|Icariside II induces apoptosis in U937 acute myeloid leukemia cells: role of inactivation of STAT3-related signaling.|
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|PMID: 22493659 Owner: NLM Status: MEDLINE|
|BACKGROUND: The aim of this study is to determine anti-cancer effect of Icariside II purified from the root of Epimedium koreanum Nakai on human acute myeloid leukemia (AML) cell line U937.
METHODOLOGY/PRINCIPAL FINDINGS: Icariside II blocked the growth U937 cells in a dose- and time-dependent manner. In this anti-proliferation process, this herb compound rendered the cells susceptible to apoptosis, manifested by enhanced accumulation of sub-G1 cell population and increased the terminal deoxynucleotidyl transferase dUTP nick end labeling (TUNEL)-positive cells. Icariside II was able to activate caspase-3 and cleaved poly (ADP-ribose) polymerase (PARP) in a time-dependent manner. Concurrently, the anti-apoptotic proteins, such as bcl-x(L) and survivin in U937 cells, were downregulated by Icariside II. In addition, Icariside II could inhibit STAT3 phosphorylation and function and subsequently suppress the activation of Janus activated kinase 2 (JAK2), the upstream activators of STAT3, in a dose- and time-dependent manner. Icariside II also enhanced the expression of protein tyrosine phosphatase (PTP) SH2 domain-containing phosphatase (SHP)-1, and the addition of sodium pervanadate (a PTP inhibitor) prevented Icariside II-induced apoptosis as well as STAT3 inactivation in STAT3 positive U937 cells. Furthermore, silencing SHP-1 using its specific siRNA significantly blocked STAT3 inactivation and apoptosis induced by Icariside II in U937 cells.
CONCLUSIONS/SIGNIFICANCE: Our results demonstrated that via targeting STAT3-related signaling, Icariside II sensitizes U937 cells to apoptosis and perhaps serves as a potent chemotherapeutic agent for AML.
|Sang-Hun Kang; Soo-Jin Jeong; Sun-Hee Kim; Ji-Hyun Kim; Ji Hoon Jung; Wonil Koh; Jung Hyo Kim; Dae Keun Kim; Chang-Yan Chen; Sung-Hoon Kim|
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|Type: Journal Article; Research Support, Non-U.S. Gov't Date: 2012-04-06|
|Title: PloS one Volume: 7 ISSN: 1932-6203 ISO Abbreviation: PLoS ONE Publication Date: 2012|
|Created Date: 2012-04-11 Completed Date: 2012-09-04 Revised Date: 2013-06-26|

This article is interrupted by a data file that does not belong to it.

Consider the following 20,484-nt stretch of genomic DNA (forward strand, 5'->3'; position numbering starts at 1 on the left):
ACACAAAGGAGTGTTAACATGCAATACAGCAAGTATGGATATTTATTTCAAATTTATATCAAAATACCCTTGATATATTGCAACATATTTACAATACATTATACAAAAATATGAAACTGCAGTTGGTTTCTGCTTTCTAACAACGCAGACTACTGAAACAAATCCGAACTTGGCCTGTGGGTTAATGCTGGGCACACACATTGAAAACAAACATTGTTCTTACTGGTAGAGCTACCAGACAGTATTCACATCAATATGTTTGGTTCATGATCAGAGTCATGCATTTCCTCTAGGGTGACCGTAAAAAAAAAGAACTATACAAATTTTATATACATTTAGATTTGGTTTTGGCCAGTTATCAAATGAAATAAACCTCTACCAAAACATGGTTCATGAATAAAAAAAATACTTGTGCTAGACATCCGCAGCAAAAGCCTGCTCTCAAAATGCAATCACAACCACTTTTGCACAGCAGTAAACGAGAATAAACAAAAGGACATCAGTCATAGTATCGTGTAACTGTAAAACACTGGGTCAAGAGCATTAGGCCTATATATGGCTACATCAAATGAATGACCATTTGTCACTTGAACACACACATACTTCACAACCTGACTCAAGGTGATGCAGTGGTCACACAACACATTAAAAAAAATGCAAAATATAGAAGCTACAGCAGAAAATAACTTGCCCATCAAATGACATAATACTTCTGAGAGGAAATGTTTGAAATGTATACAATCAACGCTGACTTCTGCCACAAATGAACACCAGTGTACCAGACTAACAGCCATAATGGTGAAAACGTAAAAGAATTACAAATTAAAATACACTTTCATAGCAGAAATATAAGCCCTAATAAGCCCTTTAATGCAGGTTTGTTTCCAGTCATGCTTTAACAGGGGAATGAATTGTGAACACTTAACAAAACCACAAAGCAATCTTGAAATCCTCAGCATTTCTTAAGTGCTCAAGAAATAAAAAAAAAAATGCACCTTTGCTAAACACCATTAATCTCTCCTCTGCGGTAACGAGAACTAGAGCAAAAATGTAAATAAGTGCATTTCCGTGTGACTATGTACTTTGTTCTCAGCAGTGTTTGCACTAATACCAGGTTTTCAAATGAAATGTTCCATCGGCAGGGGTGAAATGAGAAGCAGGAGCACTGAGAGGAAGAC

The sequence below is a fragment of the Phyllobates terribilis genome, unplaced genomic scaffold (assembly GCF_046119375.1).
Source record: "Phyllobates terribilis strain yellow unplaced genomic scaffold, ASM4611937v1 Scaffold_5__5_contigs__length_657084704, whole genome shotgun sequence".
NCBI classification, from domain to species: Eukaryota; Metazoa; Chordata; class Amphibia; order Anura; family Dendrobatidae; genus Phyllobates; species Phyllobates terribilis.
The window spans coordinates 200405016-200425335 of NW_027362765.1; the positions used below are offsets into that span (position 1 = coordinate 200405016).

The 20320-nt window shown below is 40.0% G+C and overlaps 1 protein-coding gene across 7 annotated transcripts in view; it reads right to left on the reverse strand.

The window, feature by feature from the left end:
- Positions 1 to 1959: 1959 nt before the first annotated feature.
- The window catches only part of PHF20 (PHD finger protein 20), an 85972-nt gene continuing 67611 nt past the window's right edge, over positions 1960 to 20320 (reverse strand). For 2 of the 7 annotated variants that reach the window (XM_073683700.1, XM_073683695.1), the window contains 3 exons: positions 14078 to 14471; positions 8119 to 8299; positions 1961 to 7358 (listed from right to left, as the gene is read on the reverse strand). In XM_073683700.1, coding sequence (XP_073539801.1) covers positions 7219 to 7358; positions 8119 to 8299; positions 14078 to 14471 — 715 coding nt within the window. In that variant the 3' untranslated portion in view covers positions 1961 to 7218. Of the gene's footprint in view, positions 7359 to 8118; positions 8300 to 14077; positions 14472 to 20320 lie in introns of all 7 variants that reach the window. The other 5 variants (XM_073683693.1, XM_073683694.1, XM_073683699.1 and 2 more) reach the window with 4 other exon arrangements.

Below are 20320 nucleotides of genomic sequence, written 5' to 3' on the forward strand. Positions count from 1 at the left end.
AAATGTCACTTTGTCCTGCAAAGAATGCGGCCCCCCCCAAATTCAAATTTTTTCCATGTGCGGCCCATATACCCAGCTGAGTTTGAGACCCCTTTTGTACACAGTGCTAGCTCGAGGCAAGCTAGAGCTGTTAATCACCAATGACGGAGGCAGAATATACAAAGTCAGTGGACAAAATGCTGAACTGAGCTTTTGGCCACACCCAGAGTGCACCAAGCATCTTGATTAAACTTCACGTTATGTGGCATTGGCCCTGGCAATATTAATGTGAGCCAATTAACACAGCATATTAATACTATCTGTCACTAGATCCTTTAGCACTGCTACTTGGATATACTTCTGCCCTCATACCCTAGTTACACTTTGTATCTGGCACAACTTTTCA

Medline Journal Info:
|Nlm Unique ID: 101285081 Medline TA: PLoS One Country: United States|
|Languages: eng Pagination: e28706 Citation Subset: IM|
|College of Oriental Medicine, Kyung Hee University, Seoul, South Korea.|
|APA/MLA Format Download EndNote Download BibTex|
Antineoplastic Agents, Phytogenic
isolation & purification,
Apoptosis / drug effects
Caspase 3 / genetics, metabolism
Cell Cycle / drug effects
Cell Line, Tumor
Cell Proliferation / drug effects
Dose-Response Relationship, Drug
Epimedium / chemistry*
Flavonoids / isolation & purification, pharmacology*
Gene Expression Regulation, Neoplastic / drug effects
Inhibitor of Apoptosis Proteins / antagonists & inhibitors, genetics
Janus Kinase 2 / antagonists & inhibitors, genetics
Leukemia, Myeloid, Acute / drug therapy*, pathology
Plant Extracts / chemistry
Plant Roots / chemistry*
Poly(ADP-ribose) Polymerases / metabolism
Protein Tyrosine Phosphatase, Non-Receptor Type 6 / genetics, metabolism
STAT3 Transcription Factor / antagonists & inhibitors*, genetics
Signal Transduction / drug effects, genetics
bcl-X Protein / antagonists & inhibitors, genetics
|0/Antineoplastic Agents, Phytogenic; 0/BCL2L1 protein, human; 0/BIRC5 protein, human; 0/Flavonoids; 0/Inhibitor of Apoptosis Proteins; 0/Plant Extracts; 0/STAT3 Transcription Factor; 0/STAT3 protein, human; 0/bcl-X Protein; 0/icarisid II; EC 126.96.36.199/Poly(ADP-ribose) Polymerases; EC 188.8.131.52/JAK2 protein, human; EC 184.108.40.206/Janus Kinase 2; EC 220.127.116.11/PTPN6 protein, human; EC 18.104.22.168/Protein Tyrosine Phosphatase, Non-Receptor Type 6; EC 3.4.22.-/Caspase 3|
Journal ID (nlm-ta): PLoS One
Journal ID (iso-abbrev): PLoS ONE
Journal ID (publisher-id): plos
Journal ID (pmc): plosone
Publisher: Public Library of Science, San Francisco, USA
This is an open-access article, free of all copyright, and may be freely reproduced, distributed, transmitted, modified, built upon, or otherwise used by anyone for any lawful purpose. The work is made available under the Creative Commons CC0 public domain dedication.
Received Day: 18 Month: 4 Year: 2011